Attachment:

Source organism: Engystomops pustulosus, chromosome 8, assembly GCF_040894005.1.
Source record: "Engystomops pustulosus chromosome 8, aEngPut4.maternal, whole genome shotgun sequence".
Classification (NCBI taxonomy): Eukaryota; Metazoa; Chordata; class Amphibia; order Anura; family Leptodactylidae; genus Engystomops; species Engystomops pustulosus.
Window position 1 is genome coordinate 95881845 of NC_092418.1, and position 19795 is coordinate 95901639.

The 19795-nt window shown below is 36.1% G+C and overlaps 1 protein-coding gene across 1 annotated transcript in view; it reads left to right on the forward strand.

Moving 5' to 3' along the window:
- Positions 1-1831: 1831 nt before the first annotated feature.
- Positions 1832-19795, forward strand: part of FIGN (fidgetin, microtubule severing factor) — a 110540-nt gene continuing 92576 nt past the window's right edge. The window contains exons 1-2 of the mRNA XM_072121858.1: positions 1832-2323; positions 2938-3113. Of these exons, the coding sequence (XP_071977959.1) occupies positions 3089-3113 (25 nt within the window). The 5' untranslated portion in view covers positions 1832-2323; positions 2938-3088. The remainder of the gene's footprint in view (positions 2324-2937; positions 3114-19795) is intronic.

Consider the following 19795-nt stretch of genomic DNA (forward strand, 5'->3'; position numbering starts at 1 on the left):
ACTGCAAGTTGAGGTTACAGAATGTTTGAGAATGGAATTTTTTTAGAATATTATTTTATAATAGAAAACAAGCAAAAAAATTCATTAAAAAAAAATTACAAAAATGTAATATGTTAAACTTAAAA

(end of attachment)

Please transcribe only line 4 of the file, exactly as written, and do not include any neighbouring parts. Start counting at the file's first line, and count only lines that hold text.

Window position 1 is genome coordinate 95881845 of NC_092418.1, and position 19795 is coordinate 95901639.